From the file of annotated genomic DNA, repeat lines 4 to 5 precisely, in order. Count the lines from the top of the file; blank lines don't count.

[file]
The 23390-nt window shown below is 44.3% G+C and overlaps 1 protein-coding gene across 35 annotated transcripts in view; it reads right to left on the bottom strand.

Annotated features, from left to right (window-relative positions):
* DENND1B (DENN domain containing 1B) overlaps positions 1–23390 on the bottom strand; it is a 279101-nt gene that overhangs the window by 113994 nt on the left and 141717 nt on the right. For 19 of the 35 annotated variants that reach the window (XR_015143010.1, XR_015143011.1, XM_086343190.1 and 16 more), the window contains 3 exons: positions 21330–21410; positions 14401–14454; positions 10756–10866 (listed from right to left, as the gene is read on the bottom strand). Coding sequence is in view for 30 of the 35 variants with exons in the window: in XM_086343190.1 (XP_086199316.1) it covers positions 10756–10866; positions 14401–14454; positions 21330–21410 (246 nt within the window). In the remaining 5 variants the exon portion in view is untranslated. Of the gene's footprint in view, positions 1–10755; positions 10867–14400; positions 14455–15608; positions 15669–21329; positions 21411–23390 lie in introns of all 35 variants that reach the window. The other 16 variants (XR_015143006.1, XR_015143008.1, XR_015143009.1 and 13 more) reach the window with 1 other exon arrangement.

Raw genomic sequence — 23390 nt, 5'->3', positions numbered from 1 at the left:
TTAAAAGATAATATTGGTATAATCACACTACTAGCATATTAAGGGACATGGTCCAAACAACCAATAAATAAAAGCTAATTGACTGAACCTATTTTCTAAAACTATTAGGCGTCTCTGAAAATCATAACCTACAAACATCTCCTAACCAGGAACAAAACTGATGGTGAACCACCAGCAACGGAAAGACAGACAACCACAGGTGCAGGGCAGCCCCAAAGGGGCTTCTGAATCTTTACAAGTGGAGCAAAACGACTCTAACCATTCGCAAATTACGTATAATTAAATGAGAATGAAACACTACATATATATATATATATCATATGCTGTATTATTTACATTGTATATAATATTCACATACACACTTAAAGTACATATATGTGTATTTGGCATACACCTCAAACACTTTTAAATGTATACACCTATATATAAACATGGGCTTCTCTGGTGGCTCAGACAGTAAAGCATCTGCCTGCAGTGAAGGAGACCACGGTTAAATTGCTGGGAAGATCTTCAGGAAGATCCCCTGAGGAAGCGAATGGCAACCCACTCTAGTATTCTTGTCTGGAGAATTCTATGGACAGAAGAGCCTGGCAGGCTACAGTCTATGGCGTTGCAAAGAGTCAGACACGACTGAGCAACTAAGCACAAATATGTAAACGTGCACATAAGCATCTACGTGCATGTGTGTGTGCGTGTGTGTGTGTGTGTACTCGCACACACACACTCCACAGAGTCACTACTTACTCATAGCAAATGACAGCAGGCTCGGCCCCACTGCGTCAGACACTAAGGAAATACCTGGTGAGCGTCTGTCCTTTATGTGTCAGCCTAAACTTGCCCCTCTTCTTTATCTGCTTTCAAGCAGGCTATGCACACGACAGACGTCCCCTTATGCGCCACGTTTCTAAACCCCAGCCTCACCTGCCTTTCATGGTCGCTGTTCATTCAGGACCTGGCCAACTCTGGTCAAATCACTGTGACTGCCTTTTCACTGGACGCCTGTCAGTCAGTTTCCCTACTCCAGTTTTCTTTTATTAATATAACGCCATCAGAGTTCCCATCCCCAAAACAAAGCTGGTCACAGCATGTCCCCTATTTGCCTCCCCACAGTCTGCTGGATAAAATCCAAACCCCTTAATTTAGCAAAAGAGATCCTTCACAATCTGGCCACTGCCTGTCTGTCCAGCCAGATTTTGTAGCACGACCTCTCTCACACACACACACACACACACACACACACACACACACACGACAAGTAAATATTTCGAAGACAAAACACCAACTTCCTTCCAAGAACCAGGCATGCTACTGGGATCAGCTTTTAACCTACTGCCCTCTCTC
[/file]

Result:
Raw genomic sequence — 23390 nt, 5'->3', positions numbered from 1 at the left:
TTAAAAGATAATATTGGTATAATCACACTACTAGCATATTAAGGGACATGGTCCAAACAACCAATAAATAAAAGCTAATTGACTGAACCTATTTTCTAAAACTATTAGGCGTCTCTGAAAATCATAACCTACAAACATCTCCTAACCAGGAACAAAACTGATGGTGAACCACCAGCAACGGAAAGACAGACAACCACAGGTGCAGGGCAGCCCCAAAGGGGCTTCTGAATCTTTACAAGTGGAGCAAAACGACTCTAACCATTCGCAAATTACGTATAATTAAATGAGAATGAAACACTACATATATATATATATATCATATGCTGTATTATTTACATTGTATATAATATTCACATACACACTTAAAGTACATATATGTGTATTTGGCATACACCTCAAACACTTTTAAATGTATACACCTATATATAAACATGGGCTTCTCTGGTGGCTCAGACAGTAAAGCATCTGCCTGCAGTGAAGGAGACCACGGTTAAATTGCTGGGAAGATCTTCAGGAAGATCCCCTGAGGAAGCGAATGGCAACCCACTCTAGTATTCTTGTCTGGAGAATTCTATGGACAGAAGAGCCTGGCAGGCTACAGTCTATGGCGTTGCAAAGAGTCAGACACGACTGAGCAACTAAGCACAAATATGTAAACGTGCACATAAGCATCTACGTGCATGTGTGTGTGCGTGTGTGTGTGTGTGTACTCGCACACACACACTCCACAGAGTCACTACTTACTCATAGCAAATGACAGCAGGCTCGGCCCCACTGCGTCAGACACTAAGGAAATACCTGGTGAGCGTCTGTCCTTTATGTGTCAGCCTAAACTTGCCCCTCTTCTTTATCTGCTTTCAAGCAGGCTATGCACACGACAGACGTCCCCTTATGCGCCACGTTTCTAAACCCCAGCCTCACCTGCCTTTCATGGTCGCTGTTCATTCAGGACCTGGCCAACTCTGGTCAAATCACTGTGACTGCCTTTTCACTGGACGCCTGTCAGTCAGTTTCCCTACTCCAGTTTTCTTTTATTAATATAACGCCATCAGAGTTCCCATCCCCAAAACAAAGCTGGTCACAGCATGTCCCCTATTTGCCTCCCCACAGTCTGCTGGATAAAATCCAAACCCCTTAATTTAGCAAAAGAGATCCTTCACAATCTGGCCACTGCCTGTCTGTCCAGCCAGATTTTGTAGCACGACCTCTCTCACACACACACACACACACACACACACACACACACACACGACAAGTAAATATTTCGAAGACAAAACACCAACTTCCTTCCAAGAACCAGGCATGCTACTGGGATCAGCTTTTAACCTACTGCCCTCTCTC